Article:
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The White House Blacklist killed a new Smart Speaker that Huawei worked closely on with Google for a September Launch

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Yesterday Patently Apple posted a report titled "Huawei Posts Lower-Than-Expected Half-Year Sales & missed on Revenues. It was the first sign that the White House blacklist was beginning to interfere with Huawei's growth.


We're now learning that China’s Huawei and Google were working together on a new Huawei-branded smart speaker right before President Donald Trump restricted Huawei’s access to U.S. tech suppliers, say people familiar with the situation. The collaboration, which was suspended in May, shows that the companies were even closer than previously thought, according to The Information publication. 


Before the U.S. president’s action, which was in response to national security concerns, Huawei’s plan was to unveil the new speaker at the IFA tech trade show in Berlin this September, the people said. The speaker, powered by Google Assistant, was aimed at markets outside China, and Huawei was hoping to sell it online in the U.S.


One Huawei employee told The Information that "We worked on this project with Google for a year and made a lot of progress. Then everything suddenly stopped."


Huawei has been a major Google business partner for years: Huawei phones run on the Android operating system and Huawei smartwatches use Google’s OS for wearable devices. The smart speaker project, which hasn’t previously been reported, highlights the breadth of Google’s collaborations with Huawei, the world’s second-largest smartphone maker by shipments.


Before May, the two companies also discussed other topics including how to make Huawei phones compatible with Android Auto, a Google program that connects cars with smartphones, according to the people familiar with the matter.


But all those discussions were halted as the U.S. sanctions came into effect. Since May, Huawei’s interactions with Google have been limited to meetings or calls accompanied by lawyers who ensure that any communication is in compliance with the sanctions, according to the people.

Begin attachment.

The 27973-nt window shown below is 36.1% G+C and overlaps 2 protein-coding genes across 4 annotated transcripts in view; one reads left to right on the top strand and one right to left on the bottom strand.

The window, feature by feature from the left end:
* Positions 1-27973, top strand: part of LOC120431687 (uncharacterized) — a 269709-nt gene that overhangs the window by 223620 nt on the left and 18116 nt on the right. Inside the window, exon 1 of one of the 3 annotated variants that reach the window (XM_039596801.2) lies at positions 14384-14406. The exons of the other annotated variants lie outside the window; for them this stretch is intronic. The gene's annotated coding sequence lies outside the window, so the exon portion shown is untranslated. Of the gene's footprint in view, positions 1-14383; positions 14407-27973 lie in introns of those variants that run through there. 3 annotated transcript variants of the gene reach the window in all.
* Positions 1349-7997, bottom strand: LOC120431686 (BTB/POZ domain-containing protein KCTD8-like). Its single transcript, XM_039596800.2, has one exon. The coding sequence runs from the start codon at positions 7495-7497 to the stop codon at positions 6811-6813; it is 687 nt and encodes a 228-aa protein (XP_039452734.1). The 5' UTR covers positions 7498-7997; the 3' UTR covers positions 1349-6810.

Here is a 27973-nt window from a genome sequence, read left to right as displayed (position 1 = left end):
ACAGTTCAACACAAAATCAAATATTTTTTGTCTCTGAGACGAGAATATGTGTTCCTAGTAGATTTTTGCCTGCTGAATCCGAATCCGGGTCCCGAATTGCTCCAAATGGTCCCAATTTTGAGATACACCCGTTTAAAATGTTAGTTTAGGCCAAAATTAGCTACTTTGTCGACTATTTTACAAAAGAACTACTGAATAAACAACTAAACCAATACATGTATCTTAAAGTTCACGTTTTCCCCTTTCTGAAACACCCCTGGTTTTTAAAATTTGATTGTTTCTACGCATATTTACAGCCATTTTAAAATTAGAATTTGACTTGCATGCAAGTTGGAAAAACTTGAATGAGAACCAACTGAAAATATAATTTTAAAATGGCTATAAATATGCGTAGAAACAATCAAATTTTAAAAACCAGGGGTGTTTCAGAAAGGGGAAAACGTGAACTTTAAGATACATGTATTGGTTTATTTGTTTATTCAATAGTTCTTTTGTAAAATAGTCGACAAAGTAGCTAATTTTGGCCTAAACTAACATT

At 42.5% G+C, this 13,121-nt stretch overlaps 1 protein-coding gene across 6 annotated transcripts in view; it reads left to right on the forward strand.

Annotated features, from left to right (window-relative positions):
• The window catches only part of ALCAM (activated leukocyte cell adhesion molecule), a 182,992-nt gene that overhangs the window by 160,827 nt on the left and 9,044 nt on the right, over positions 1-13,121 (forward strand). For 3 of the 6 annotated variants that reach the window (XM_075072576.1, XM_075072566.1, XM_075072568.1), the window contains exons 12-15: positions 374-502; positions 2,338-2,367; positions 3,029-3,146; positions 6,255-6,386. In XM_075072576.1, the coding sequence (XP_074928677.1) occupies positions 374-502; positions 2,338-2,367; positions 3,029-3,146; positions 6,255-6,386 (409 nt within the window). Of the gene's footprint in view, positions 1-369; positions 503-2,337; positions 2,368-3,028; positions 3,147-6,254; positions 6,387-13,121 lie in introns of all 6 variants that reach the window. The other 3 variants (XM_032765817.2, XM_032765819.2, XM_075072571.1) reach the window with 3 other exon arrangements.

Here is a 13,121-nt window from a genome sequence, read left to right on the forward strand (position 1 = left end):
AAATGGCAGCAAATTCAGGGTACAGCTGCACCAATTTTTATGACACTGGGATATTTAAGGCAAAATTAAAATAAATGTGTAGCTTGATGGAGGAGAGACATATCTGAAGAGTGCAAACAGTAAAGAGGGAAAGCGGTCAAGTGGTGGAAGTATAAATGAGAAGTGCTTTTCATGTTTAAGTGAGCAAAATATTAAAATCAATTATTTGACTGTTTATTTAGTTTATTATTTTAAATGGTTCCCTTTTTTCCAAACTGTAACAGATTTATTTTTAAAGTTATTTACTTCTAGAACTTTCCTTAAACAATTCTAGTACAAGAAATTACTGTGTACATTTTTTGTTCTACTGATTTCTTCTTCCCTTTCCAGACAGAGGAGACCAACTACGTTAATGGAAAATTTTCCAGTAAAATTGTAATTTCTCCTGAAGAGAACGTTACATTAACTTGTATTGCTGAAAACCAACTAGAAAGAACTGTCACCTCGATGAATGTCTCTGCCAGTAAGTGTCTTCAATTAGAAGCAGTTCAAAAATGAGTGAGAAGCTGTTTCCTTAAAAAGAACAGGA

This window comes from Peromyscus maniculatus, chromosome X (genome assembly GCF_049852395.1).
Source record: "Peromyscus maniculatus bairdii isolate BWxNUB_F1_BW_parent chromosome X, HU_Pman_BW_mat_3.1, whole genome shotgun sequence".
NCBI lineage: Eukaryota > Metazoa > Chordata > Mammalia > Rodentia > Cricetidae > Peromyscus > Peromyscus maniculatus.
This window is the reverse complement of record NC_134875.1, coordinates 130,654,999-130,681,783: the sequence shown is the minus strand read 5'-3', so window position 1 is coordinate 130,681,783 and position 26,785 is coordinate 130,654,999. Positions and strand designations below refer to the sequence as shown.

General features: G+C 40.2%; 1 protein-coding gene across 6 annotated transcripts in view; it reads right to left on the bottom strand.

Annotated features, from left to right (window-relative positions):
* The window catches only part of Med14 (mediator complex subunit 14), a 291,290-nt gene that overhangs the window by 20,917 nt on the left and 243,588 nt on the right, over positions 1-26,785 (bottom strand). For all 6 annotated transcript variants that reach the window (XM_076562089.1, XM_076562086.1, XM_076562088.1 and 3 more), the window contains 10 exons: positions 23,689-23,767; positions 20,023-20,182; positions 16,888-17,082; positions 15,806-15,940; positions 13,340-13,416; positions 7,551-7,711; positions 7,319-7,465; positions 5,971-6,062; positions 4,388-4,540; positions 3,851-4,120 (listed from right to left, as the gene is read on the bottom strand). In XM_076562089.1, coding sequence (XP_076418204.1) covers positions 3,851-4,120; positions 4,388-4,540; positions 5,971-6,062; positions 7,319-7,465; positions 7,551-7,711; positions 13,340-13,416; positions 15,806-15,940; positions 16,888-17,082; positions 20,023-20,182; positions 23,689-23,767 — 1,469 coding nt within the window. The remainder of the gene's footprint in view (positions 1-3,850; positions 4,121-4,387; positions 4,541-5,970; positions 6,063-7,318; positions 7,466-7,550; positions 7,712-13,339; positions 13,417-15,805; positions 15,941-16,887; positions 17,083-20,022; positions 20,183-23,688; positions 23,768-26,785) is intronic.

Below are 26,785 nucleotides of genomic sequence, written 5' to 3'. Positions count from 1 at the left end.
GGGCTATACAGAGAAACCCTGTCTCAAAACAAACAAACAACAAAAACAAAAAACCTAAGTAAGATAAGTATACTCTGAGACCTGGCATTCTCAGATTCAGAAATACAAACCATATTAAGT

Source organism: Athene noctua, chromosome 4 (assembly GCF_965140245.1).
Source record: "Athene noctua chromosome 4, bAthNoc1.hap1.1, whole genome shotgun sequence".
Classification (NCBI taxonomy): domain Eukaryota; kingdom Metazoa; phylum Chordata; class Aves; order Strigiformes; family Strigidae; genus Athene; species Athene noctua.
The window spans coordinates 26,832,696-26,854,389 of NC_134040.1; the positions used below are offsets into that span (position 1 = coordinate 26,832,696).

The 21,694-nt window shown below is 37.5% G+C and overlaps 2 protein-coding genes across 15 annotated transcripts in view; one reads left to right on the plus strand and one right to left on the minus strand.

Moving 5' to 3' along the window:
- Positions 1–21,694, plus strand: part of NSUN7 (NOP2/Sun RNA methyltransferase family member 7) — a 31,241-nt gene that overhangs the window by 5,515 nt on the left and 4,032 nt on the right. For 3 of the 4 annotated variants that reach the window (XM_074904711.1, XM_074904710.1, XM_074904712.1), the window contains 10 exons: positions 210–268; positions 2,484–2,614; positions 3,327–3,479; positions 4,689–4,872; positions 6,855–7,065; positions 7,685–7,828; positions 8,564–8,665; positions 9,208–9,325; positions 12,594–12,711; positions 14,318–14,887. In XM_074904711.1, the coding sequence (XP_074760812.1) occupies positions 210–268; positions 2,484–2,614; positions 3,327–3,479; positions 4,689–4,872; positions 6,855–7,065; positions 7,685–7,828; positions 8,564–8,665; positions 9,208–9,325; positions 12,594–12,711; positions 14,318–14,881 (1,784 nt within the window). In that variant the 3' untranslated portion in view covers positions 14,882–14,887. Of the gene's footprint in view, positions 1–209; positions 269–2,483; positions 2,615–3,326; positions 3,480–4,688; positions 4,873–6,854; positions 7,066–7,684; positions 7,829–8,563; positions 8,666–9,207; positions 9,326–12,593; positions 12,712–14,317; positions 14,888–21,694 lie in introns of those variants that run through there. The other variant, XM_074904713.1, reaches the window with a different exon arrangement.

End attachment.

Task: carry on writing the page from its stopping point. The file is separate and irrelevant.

Huawei, whose global business has grown rapidly over the past decade, has become an important client for U.S. chipmakers and other suppliers. Since May, some U.S. tech companies have been lobbying the government to allow them to resume selling their products to Huawei.


The Trump administration is weighing whether and how to ease the restrictions. Last week, Mr. Trump told executives from U.S. tech companies including Google, Intel and Qualcomm that he would make "timely" decisions about whether to allow sales to Huawei, according to the New York Times and other media outlets.


But even if Google and other U.S. companies can work with Huawei again, the business relationships may not go back to what they used to be, a Huawei manager said. Since May, the Chinese company has stepped up its efforts to find long-term alternatives to U.S. suppliers by deepening its ties with Chinese and other non-U.S. suppliers and accelerating the development of its own homegrown chips, software and other technologies.


In May, days after the U.S. restricted Huawei’s access to American technology products including Android and other Google services, Mr. Yu told The Information that the sanctions created a big challenge for his business. “I can’t believe that the U.S. government has limited Android. It’s a consumer product that has no relationship to network security issues,” Mr. Yu said in a text message to The Information. For more on this, read The Information report.


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